Friday, June 12, 2009

Oh the sizes I have been (Plus some pictures!)

There has been some chatter lately about how plus sized clothing lines are being phased out in this economy. The XX Blog over on Slate has a good explanation of why, but I wouldn’t call the 16 at Ann Taylor a plus size.

A Universal Truth — ALL women have a hard time finding clothes that fit. It takes time and effort and requires some thought to your own sense of personal style. I have been a continuum of sizes as we’ve moved through the seasons through the years. I have tried on thousands of items of clothing. I often used the big open room that used to be the woman’s changing room at the Basement in DT crossing even when I was still a true plus size. Feeling good about yourself starts (for me anyways) with looking good on the outside. I didn't care who saw me there, most only saw me with my clothes on and you wouldn't believe the number of times I have heard, "You don't look like you've lost all that weight!"

I was 20/22W during my plateau at 240ish in my mid twenties, it was a weight I knew before in high school but years later my body was a different shape. At my largest I was 30W at Lane Bryant and during my thinnest, buffest days I was a 6 at Banana Republic. That was only on top of course, the skirt to match the suit jacket was an 8, a stretch then at 152. My dimensions changed with my weight, at one time I was larger around than I was tall but when I revisited that weight on the way back down, that was no longer the case. It has gotten easier over the years to mask my awkward shape as my body weight came closer to the most common. I do expect it to be easier now with the plastic surgery to buy pants, skirts and dresses. Click here and here for pictures of what was in my way.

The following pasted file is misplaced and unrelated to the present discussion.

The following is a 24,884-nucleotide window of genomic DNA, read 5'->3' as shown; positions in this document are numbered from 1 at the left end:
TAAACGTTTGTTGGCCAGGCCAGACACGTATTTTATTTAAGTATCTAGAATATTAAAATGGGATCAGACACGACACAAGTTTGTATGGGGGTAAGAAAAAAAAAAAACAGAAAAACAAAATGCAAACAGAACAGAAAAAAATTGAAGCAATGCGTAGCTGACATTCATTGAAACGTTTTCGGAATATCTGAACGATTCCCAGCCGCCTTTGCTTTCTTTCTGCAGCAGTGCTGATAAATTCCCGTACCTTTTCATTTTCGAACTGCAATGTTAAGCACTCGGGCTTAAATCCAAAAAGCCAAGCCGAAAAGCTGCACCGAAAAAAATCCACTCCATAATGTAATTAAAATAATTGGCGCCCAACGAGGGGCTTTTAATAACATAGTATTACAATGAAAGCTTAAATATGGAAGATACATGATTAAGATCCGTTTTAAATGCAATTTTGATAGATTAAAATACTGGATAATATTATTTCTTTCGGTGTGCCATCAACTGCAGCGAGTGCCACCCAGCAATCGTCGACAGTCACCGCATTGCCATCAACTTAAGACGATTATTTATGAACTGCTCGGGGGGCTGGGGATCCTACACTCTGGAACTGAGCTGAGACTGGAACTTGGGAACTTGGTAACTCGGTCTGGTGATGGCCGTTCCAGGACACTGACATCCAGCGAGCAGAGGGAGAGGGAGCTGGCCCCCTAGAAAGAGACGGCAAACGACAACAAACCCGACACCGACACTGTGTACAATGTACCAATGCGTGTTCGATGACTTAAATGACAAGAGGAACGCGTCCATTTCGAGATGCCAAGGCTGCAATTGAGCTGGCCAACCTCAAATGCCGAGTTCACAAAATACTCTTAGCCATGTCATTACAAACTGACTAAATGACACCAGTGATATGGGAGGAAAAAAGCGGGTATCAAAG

I don't find it odd that plus sized clothing sales are down 8% compared to 2% for normal sized women in this economy. If I was still heavy, I'd be wearing out what I had simply because it was more difficult and way more time consuming to find new clothes that fit well. As I explained based on my own personal experience I understand how difficult it must be to design for a smaller number of women with a larger variance in their proportions. For example, Lane Bryant did not design clothes for me. Yes they fit, but I did not have the chest that their designers assume all large women have. Dresses had darts and pleats that looked all wrong and the rise of their pants, always awkwardly high. Designer lines like the Lauren Ralph Lauren and the former Elizabeth also had similar fit issues. Think matronly. When I got down to goal I found I had the same but slightly different problem, but it was hard to fault the clothing companies. No one has the now thin but formally fat on their mind when designing clothes, and so while it was hard to find things that disguised my problem area it wasn't the nearly impossible task it was when I was 200-345 pound.

In the end it's all about fit. Anyone can look good regardless of size, it just takes some time and thought. Sadly, a little more of both the larger we are.

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